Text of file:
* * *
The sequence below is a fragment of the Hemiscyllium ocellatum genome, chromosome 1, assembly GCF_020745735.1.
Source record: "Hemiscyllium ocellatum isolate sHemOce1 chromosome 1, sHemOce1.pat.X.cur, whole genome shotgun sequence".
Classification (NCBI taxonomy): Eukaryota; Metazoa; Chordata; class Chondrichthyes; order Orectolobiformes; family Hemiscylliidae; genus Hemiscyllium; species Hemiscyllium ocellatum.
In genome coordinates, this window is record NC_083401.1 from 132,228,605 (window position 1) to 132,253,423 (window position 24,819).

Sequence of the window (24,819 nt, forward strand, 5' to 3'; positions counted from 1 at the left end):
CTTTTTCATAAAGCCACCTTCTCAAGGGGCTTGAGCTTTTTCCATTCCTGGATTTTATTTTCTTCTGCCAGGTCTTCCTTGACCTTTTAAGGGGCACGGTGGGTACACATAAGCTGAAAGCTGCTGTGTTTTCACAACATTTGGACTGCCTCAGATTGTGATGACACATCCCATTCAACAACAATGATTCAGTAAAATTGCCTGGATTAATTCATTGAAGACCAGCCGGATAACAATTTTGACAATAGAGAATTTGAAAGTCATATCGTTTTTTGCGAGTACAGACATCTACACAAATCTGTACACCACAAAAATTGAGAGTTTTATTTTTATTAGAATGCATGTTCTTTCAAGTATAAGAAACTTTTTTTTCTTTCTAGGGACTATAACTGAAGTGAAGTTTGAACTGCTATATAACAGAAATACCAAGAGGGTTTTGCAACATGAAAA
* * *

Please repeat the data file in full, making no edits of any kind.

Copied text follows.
The sequence below is a fragment of the Hemiscyllium ocellatum genome, chromosome 1, assembly GCF_020745735.1.
Source record: "Hemiscyllium ocellatum isolate sHemOce1 chromosome 1, sHemOce1.pat.X.cur, whole genome shotgun sequence".
Classification (NCBI taxonomy): Eukaryota; Metazoa; Chordata; class Chondrichthyes; order Orectolobiformes; family Hemiscylliidae; genus Hemiscyllium; species Hemiscyllium ocellatum.
In genome coordinates, this window is record NC_083401.1 from 132,228,605 (window position 1) to 132,253,423 (window position 24,819).

Sequence of the window (24,819 nt, forward strand, 5' to 3'; positions counted from 1 at the left end):
CTTTTTCATAAAGCCACCTTCTCAAGGGGCTTGAGCTTTTTCCATTCCTGGATTTTATTTTCTTCTGCCAGGTCTTCCTTGACCTTTTAAGGGGCACGGTGGGTACACATAAGCTGAAAGCTGCTGTGTTTTCACAACATTTGGACTGCCTCAGATTGTGATGACACATCCCATTCAACAACAATGATTCAGTAAAATTGCCTGGATTAATTCATTGAAGACCAGCCGGATAACAATTTTGACAATAGAGAATTTGAAAGTCATATCGTTTTTTGCGAGTACAGACATCTACACAAATCTGTACACCACAAAAATTGAGAGTTTTATTTTTATTAGAATGCATGTTCTTTCAAGTATAAGAAACTTTTTTTTCTTTCTAGGGACTATAACTGAAGTGAAGTTTGAACTGCTATATAACAGAAATACCAAGAGGGTTTTGCAACATGAAAA